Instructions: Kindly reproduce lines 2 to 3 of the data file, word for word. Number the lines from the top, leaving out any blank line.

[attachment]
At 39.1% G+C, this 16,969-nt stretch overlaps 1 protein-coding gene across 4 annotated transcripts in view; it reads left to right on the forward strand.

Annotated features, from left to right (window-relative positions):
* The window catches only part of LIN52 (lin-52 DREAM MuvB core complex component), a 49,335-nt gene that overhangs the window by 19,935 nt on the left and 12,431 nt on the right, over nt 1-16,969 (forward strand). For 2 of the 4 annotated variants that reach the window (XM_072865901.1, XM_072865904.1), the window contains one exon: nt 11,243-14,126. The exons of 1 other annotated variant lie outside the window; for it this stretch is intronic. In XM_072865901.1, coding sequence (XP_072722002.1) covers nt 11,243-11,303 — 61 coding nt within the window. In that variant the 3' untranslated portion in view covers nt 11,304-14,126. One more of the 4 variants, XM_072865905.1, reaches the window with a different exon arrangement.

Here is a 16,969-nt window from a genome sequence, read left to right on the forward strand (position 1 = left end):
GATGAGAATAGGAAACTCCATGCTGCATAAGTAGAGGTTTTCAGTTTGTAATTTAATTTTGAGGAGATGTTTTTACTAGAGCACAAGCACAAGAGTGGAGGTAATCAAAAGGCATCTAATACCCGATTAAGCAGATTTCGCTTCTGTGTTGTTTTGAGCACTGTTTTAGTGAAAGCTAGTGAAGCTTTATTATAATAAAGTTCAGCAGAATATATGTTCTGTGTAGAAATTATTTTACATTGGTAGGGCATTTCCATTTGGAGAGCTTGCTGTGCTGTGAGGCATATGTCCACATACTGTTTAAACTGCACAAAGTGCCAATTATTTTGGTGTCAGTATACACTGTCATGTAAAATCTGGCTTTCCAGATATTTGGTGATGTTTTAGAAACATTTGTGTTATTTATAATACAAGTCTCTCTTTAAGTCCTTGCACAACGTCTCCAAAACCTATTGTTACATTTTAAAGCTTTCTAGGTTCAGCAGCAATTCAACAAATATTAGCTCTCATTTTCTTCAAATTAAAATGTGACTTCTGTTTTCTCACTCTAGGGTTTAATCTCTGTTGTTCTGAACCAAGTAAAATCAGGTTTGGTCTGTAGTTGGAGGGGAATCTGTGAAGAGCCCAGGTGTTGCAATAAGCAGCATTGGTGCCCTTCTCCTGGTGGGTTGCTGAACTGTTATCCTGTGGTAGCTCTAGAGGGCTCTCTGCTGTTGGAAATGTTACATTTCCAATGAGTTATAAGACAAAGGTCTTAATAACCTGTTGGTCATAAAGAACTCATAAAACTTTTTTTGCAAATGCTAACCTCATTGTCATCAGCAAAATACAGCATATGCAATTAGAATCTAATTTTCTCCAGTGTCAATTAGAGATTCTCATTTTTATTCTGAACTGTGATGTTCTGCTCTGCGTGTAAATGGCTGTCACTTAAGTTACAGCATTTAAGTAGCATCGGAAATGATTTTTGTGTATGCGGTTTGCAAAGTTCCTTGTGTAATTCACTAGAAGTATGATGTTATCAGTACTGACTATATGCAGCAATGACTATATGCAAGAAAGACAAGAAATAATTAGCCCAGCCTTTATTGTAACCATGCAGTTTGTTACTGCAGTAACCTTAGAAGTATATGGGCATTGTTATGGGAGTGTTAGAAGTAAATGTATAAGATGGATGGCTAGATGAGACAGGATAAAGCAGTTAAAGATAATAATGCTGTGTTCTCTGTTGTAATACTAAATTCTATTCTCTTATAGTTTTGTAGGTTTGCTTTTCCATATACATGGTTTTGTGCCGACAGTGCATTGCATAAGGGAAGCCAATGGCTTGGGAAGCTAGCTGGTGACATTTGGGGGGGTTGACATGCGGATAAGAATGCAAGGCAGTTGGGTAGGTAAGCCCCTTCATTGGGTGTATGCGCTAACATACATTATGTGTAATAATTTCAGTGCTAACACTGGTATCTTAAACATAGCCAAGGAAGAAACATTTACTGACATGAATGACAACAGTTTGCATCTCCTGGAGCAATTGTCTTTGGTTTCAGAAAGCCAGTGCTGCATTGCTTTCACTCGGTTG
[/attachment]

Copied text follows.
Annotated features, from left to right (window-relative positions):
* The window catches only part of LIN52 (lin-52 DREAM MuvB core complex component), a 49,335-nt gene that overhangs the window by 19,935 nt on the left and 12,431 nt on the right, over nt 1-16,969 (forward strand). For 2 of the 4 annotated variants that reach the window (XM_072865901.1, XM_072865904.1), the window contains one exon: nt 11,243-14,126. The exons of 1 other annotated variant lie outside the window; for it this stretch is intronic. In XM_072865901.1, coding sequence (XP_072722002.1) covers nt 11,243-11,303 — 61 coding nt within the window. In that variant the 3' untranslated portion in view covers nt 11,304-14,126. One more of the 4 variants, XM_072865905.1, reaches the window with a different exon arrangement.